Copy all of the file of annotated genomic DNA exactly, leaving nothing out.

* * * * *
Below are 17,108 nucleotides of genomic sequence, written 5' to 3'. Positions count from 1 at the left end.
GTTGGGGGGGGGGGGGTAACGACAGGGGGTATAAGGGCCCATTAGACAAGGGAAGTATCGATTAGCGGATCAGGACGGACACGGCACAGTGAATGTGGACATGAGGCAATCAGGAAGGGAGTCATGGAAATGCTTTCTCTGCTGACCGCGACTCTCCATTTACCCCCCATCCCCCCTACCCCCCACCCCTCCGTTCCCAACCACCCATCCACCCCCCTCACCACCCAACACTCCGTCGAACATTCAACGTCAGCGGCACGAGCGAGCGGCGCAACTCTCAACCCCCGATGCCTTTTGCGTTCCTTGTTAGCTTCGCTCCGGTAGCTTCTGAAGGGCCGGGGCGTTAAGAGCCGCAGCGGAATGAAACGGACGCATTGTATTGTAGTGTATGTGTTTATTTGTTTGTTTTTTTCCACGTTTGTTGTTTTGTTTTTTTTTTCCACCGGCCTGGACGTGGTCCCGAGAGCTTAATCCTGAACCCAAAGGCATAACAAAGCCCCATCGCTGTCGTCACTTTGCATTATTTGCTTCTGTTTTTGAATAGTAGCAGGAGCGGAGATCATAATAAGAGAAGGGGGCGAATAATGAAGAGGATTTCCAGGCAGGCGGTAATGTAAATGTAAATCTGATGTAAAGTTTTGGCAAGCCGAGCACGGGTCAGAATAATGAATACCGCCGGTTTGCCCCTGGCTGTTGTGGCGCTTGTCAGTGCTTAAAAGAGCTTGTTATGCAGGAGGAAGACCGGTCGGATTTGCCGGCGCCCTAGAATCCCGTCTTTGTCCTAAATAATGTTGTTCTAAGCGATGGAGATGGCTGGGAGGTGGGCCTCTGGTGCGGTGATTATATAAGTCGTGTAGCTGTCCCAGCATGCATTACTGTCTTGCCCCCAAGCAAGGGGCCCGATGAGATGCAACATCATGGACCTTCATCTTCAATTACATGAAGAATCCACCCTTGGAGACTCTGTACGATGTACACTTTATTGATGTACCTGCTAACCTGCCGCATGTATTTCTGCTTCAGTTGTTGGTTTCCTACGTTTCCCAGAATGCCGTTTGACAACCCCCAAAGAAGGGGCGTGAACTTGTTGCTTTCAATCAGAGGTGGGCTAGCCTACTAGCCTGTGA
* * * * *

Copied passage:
Below are 17,108 nucleotides of genomic sequence, written 5' to 3'. Positions count from 1 at the left end.
GTTGGGGGGGGGGGGGTAACGACAGGGGGTATAAGGGCCCATTAGACAAGGGAAGTATCGATTAGCGGATCAGGACGGACACGGCACAGTGAATGTGGACATGAGGCAATCAGGAAGGGAGTCATGGAAATGCTTTCTCTGCTGACCGCGACTCTCCATTTACCCCCCATCCCCCCTACCCCCCACCCCTCCGTTCCCAACCACCCATCCACCCCCCTCACCACCCAACACTCCGTCGAACATTCAACGTCAGCGGCACGAGCGAGCGGCGCAACTCTCAACCCCCGATGCCTTTTGCGTTCCTTGTTAGCTTCGCTCCGGTAGCTTCTGAAGGGCCGGGGCGTTAAGAGCCGCAGCGGAATGAAACGGACGCATTGTATTGTAGTGTATGTGTTTATTTGTTTGTTTTTTTCCACGTTTGTTGTTTTGTTTTTTTTTTCCACCGGCCTGGACGTGGTCCCGAGAGCTTAATCCTGAACCCAAAGGCATAACAAAGCCCCATCGCTGTCGTCACTTTGCATTATTTGCTTCTGTTTTTGAATAGTAGCAGGAGCGGAGATCATAATAAGAGAAGGGGGCGAATAATGAAGAGGATTTCCAGGCAGGCGGTAATGTAAATGTAAATCTGATGTAAAGTTTTGGCAAGCCGAGCACGGGTCAGAATAATGAATACCGCCGGTTTGCCCCTGGCTGTTGTGGCGCTTGTCAGTGCTTAAAAGAGCTTGTTATGCAGGAGGAAGACCGGTCGGATTTGCCGGCGCCCTAGAATCCCGTCTTTGTCCTAAATAATGTTGTTCTAAGCGATGGAGATGGCTGGGAGGTGGGCCTCTGGTGCGGTGATTATATAAGTCGTGTAGCTGTCCCAGCATGCATTACTGTCTTGCCCCCAAGCAAGGGGCCCGATGAGATGCAACATCATGGACCTTCATCTTCAATTACATGAAGAATCCACCCTTGGAGACTCTGTACGATGTACACTTTATTGATGTACCTGCTAACCTGCCGCATGTATTTCTGCTTCAGTTGTTGGTTTCCTACGTTTCCCAGAATGCCGTTTGACAACCCCCAAAGAAGGGGCGTGAACTTGTTGCTTTCAATCAGAGGTGGGCTAGCCTACTAGCCTGTGA